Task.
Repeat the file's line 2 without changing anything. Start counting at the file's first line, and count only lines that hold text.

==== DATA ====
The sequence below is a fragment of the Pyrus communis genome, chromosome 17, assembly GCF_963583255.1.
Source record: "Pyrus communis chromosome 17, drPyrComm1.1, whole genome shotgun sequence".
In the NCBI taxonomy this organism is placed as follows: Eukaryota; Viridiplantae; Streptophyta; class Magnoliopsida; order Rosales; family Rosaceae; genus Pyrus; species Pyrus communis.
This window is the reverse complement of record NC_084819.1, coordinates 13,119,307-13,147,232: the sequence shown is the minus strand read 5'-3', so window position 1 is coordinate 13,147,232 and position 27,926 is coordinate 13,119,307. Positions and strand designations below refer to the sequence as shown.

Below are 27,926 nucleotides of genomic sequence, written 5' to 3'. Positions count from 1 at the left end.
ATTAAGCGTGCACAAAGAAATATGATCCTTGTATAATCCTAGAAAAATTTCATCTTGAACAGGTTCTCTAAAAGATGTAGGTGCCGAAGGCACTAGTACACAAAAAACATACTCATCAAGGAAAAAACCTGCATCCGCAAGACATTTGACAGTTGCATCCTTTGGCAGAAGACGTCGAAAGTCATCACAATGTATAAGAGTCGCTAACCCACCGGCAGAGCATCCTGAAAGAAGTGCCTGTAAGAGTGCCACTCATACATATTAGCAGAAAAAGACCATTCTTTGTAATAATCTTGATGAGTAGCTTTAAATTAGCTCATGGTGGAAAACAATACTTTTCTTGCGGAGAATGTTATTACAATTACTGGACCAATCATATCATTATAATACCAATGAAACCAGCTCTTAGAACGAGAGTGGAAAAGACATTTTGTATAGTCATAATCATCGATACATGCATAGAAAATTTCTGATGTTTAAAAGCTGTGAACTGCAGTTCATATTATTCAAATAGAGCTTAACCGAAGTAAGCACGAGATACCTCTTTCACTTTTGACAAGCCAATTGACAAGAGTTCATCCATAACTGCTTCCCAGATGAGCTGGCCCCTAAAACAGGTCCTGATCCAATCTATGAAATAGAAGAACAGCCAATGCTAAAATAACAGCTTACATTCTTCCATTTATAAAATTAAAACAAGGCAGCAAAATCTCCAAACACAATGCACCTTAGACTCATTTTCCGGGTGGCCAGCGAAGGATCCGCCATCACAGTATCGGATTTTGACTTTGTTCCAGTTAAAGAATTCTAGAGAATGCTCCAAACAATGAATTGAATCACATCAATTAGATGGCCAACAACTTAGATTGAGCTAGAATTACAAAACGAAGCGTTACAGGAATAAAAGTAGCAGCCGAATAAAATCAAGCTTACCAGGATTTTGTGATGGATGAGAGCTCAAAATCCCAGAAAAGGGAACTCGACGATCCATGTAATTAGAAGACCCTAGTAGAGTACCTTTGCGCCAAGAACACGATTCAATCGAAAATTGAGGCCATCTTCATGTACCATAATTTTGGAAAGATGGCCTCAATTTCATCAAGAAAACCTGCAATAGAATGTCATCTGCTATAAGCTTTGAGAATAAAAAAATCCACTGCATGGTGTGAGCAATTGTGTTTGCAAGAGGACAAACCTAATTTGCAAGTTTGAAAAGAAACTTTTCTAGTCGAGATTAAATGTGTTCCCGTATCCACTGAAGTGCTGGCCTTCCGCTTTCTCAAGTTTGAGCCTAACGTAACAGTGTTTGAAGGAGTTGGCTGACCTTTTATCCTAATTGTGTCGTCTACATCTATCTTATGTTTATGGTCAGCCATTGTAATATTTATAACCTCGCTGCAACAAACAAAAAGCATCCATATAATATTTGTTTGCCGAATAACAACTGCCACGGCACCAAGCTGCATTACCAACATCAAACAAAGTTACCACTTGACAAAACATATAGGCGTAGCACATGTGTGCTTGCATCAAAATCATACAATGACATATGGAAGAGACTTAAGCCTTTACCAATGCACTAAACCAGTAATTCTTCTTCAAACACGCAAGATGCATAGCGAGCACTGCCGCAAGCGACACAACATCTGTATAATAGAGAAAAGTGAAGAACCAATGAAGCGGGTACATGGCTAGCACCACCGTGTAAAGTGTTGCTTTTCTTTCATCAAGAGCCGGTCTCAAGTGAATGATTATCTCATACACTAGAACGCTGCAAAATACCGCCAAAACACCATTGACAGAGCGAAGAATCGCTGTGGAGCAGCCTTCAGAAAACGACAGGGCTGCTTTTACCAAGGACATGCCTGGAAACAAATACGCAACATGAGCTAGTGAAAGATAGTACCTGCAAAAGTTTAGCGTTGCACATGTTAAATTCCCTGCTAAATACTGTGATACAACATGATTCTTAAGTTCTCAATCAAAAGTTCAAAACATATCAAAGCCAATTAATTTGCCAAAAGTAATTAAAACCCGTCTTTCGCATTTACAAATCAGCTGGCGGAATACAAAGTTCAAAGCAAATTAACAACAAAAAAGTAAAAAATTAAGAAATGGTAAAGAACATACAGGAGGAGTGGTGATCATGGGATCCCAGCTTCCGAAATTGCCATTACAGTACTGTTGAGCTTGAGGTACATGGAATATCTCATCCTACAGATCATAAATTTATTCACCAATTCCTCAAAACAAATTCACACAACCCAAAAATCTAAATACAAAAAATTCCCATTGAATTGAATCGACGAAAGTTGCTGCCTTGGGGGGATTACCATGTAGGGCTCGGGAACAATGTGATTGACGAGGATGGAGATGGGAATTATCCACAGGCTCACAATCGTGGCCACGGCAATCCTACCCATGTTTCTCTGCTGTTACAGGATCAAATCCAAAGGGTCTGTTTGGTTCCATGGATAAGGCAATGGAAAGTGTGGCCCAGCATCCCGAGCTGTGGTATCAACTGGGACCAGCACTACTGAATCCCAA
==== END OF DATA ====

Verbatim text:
Source record: "Pyrus communis chromosome 17, drPyrComm1.1, whole genome shotgun sequence".